Smith School gets $100,000 for machine shop equipment
A $100,000 state grant will allow Smith Vocational Agricultural High School to add two state-of-the-art machines to its manufacturing technologies shop. The current shop set up is shown here. Photo courtesy of Smith Vocational High School. Purchase photo reprints »
NORTHAMPTON — Students at Smith Vocational and Agricultural High School will soon have access to new state-of-the-art machine shop equipment, thanks to a state grant.
The vocational school has received $100,000 from the Massachusetts Life Sciences Center to purchase two turning machines for making precision tools and parts used in the biomedical sciences industry.
The computer numerically controlled (CNC) turning machines will eliminate the need for students to enter projects by hand into an existing computer-aided design program.
As a result, they will be able to create more complex machine products with fewer steps, vocational school administrators said.
The new machines — which administrators hope will be delivered this spring — will also allow teachers at Smith Voke to incorporate more CNC programming into the curriculum and will boost the skill level of vocational school graduates, instructors said.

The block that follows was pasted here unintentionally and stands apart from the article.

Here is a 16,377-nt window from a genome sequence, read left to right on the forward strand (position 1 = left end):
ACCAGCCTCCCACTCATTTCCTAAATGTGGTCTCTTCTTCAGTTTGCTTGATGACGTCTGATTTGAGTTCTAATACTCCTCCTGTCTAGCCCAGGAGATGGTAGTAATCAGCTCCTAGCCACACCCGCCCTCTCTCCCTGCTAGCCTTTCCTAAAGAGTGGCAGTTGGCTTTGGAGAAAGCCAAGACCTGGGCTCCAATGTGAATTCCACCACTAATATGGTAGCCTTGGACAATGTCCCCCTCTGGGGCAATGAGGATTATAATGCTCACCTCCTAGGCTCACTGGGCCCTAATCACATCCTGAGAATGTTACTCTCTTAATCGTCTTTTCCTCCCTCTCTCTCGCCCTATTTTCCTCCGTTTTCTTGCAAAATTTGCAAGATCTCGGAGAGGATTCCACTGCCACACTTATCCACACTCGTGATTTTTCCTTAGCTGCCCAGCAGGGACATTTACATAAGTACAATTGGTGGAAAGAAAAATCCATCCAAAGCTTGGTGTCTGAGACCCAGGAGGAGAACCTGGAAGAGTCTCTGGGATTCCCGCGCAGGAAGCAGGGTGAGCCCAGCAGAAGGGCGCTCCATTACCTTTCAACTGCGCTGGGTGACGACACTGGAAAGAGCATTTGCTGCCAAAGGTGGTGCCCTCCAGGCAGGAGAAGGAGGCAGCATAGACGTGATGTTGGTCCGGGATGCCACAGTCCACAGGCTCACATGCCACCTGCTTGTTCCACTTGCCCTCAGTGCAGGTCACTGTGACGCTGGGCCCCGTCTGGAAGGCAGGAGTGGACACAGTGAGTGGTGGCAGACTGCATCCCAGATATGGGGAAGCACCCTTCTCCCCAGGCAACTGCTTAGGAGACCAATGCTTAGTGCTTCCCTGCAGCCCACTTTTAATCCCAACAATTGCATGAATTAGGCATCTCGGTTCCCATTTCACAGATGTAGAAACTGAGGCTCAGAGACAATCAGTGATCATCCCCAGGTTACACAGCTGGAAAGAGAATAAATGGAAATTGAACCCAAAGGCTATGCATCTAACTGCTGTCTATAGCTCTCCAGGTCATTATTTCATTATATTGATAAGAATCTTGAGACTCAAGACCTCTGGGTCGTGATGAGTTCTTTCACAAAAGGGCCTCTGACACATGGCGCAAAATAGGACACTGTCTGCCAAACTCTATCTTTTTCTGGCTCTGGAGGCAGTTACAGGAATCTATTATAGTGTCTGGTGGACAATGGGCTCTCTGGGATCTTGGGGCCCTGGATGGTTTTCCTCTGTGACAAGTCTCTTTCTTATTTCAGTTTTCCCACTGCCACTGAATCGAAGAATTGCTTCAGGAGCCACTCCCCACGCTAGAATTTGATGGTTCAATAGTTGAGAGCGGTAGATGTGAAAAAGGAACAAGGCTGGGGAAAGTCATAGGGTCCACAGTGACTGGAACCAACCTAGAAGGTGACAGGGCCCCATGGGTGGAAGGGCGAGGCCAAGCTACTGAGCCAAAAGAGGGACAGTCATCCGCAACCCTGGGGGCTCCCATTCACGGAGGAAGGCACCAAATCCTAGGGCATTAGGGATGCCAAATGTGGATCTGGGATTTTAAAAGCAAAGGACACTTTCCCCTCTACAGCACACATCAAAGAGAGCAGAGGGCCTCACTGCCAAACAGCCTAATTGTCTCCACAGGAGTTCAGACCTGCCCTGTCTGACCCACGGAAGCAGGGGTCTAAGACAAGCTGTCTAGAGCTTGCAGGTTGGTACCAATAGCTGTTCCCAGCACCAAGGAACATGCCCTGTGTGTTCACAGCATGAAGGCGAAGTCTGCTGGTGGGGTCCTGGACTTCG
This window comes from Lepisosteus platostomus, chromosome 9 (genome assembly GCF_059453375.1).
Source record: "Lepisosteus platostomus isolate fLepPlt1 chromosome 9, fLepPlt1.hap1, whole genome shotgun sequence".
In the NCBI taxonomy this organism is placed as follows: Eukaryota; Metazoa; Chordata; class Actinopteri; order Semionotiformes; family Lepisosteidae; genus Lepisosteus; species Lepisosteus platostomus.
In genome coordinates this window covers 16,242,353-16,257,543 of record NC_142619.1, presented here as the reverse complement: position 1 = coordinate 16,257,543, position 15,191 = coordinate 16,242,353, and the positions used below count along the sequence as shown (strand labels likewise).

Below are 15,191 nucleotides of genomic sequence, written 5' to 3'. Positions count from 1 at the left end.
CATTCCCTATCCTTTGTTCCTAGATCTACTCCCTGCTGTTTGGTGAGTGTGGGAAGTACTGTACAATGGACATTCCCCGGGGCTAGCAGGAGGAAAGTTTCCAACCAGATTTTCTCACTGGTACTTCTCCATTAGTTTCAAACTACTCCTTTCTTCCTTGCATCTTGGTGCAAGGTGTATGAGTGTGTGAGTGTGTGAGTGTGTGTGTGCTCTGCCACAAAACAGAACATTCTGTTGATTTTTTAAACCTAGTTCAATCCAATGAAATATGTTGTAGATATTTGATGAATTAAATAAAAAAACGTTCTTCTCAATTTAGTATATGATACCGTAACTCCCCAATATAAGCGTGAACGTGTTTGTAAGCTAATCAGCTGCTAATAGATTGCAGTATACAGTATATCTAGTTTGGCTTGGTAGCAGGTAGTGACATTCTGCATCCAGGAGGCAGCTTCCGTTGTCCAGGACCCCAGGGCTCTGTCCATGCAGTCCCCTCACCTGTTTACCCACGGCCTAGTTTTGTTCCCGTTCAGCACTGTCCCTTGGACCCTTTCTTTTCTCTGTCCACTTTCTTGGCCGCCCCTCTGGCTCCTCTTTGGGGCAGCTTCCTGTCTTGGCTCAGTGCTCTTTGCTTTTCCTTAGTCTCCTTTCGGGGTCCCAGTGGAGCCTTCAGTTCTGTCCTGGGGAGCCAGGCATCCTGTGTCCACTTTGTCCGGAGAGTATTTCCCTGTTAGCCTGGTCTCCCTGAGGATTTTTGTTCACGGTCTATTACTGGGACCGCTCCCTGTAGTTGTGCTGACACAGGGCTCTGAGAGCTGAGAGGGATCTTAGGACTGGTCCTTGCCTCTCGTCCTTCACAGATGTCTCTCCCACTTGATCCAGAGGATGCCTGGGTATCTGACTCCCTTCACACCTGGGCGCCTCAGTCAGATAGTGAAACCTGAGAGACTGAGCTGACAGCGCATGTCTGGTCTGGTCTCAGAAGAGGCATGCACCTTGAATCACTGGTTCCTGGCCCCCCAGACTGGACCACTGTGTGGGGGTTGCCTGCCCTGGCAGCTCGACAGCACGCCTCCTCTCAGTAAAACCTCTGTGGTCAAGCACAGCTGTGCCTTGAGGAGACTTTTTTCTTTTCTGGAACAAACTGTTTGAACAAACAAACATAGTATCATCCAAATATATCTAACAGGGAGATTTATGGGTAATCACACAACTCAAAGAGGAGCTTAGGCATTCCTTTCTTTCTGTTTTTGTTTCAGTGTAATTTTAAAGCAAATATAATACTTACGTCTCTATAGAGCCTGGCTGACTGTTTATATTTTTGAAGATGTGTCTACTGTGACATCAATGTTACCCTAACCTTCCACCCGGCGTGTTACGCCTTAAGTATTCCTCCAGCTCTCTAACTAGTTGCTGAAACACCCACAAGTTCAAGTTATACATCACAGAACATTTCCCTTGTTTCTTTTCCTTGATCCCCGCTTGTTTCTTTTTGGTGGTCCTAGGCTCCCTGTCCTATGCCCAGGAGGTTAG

“It’s definitely going to allow our students to enter the job market at a different level,” said Jeff Lareau, who has headed Smith Voke’s Manufacturing Technologies Department for the past seven years. “The turning machines we have now are about 20 years old. These new ones are going to help them develop higher skills.”
Sarah Neelon, development coordinator at Smith Voke, said the high school received a grant of $30,000 from the Life Sciences Center last year. The center is a 10-year, $1 billion quasi-public agency created by the Legislature in 2008. Its mission is to create jobs in the life sciences and support scientific research by investing in public and private institutions in Massachusetts. More information is available on the Mass Life Sciences website, www.masslifesciences.com.